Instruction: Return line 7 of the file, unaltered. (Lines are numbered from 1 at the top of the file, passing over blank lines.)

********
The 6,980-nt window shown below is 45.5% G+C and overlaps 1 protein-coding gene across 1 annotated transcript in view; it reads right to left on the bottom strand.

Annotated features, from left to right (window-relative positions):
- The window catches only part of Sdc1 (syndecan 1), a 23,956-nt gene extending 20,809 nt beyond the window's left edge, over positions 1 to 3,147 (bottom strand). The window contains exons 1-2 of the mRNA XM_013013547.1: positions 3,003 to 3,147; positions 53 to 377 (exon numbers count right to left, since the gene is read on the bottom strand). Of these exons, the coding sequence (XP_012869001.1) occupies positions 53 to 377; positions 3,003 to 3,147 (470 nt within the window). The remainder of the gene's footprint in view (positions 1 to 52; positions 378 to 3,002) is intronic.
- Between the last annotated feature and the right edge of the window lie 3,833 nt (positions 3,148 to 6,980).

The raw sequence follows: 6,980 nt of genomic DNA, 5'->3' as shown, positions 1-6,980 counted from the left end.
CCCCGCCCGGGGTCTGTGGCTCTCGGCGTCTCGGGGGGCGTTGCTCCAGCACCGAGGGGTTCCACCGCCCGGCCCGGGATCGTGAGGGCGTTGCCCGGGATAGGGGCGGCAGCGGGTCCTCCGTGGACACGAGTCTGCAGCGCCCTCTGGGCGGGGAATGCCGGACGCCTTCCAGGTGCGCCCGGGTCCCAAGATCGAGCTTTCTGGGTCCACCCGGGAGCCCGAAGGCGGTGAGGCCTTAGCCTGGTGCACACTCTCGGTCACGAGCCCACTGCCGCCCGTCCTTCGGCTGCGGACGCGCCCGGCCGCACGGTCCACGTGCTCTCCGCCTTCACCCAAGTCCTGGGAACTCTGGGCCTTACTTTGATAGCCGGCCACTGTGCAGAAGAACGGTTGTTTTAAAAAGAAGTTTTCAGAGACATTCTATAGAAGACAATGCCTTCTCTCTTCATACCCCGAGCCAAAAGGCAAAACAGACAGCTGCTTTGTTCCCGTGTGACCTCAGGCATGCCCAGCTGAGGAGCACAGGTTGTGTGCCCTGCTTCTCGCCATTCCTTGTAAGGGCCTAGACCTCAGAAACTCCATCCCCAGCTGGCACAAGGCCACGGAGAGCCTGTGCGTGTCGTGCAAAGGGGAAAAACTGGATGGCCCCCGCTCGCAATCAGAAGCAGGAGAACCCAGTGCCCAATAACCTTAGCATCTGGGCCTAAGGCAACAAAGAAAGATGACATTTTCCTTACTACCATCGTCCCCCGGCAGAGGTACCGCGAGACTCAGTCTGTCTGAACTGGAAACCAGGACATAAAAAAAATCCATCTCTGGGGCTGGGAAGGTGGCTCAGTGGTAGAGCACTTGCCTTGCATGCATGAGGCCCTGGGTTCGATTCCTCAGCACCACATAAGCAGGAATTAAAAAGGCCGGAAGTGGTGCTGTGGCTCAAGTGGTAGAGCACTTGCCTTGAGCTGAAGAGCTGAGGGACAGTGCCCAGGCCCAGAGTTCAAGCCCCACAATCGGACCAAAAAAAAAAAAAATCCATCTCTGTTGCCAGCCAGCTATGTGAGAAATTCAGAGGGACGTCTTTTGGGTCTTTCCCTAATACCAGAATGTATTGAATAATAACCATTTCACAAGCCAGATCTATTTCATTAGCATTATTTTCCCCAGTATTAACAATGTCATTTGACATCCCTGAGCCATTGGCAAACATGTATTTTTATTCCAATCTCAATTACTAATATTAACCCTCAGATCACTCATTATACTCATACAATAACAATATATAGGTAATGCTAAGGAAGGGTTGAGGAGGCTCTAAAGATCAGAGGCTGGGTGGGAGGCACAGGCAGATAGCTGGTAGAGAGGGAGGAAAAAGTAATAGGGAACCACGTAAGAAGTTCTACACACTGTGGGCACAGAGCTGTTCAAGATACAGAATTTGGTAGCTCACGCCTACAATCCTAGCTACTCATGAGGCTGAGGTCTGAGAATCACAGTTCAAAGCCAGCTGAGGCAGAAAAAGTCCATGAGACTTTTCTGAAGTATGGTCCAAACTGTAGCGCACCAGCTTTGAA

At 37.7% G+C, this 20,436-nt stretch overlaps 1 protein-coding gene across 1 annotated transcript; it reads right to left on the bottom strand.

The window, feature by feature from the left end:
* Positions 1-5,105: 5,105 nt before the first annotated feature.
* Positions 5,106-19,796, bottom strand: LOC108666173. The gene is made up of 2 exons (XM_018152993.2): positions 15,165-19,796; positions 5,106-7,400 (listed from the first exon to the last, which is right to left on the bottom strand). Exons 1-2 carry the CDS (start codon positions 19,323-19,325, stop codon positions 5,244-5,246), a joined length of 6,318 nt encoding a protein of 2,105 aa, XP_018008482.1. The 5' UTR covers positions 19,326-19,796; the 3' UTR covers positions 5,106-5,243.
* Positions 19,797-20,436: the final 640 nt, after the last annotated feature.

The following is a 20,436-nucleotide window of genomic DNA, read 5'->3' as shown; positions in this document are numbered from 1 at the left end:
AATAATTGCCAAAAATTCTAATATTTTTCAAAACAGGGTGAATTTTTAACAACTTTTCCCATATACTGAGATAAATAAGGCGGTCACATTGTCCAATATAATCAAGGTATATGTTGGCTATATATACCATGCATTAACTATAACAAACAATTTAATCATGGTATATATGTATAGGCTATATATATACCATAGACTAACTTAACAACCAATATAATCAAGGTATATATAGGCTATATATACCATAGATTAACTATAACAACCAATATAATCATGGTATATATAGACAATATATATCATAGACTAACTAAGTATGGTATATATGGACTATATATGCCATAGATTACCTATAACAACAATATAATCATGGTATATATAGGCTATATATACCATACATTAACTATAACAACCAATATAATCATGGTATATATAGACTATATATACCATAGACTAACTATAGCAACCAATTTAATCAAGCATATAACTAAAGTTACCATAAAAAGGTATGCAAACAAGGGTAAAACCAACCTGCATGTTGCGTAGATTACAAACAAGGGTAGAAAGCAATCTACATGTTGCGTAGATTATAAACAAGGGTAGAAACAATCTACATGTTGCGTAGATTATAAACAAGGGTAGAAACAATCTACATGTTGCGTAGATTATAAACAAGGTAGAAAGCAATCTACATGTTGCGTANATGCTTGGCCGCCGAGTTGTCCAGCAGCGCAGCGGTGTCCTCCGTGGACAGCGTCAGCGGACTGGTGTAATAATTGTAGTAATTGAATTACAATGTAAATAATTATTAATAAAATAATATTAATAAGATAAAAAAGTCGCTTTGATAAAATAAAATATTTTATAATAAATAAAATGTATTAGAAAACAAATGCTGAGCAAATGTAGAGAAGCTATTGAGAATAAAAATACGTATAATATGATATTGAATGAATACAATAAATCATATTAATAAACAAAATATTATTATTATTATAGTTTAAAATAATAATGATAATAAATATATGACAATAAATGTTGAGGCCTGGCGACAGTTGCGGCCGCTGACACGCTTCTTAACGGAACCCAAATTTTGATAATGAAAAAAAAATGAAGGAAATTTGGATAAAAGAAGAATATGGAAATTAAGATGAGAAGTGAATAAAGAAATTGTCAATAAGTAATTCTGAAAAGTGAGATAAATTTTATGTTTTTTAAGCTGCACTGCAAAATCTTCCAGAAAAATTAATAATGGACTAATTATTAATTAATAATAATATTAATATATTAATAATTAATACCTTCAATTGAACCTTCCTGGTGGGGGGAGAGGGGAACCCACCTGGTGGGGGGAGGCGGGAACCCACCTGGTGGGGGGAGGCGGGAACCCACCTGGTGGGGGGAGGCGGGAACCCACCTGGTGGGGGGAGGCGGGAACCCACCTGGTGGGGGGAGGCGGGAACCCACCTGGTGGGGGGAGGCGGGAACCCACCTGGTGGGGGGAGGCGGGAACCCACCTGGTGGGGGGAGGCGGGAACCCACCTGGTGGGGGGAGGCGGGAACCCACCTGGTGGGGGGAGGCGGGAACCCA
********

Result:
At 37.7% G+C, this 20,436-nt stretch overlaps 1 protein-coding gene across 1 annotated transcript; it reads right to left on the bottom strand.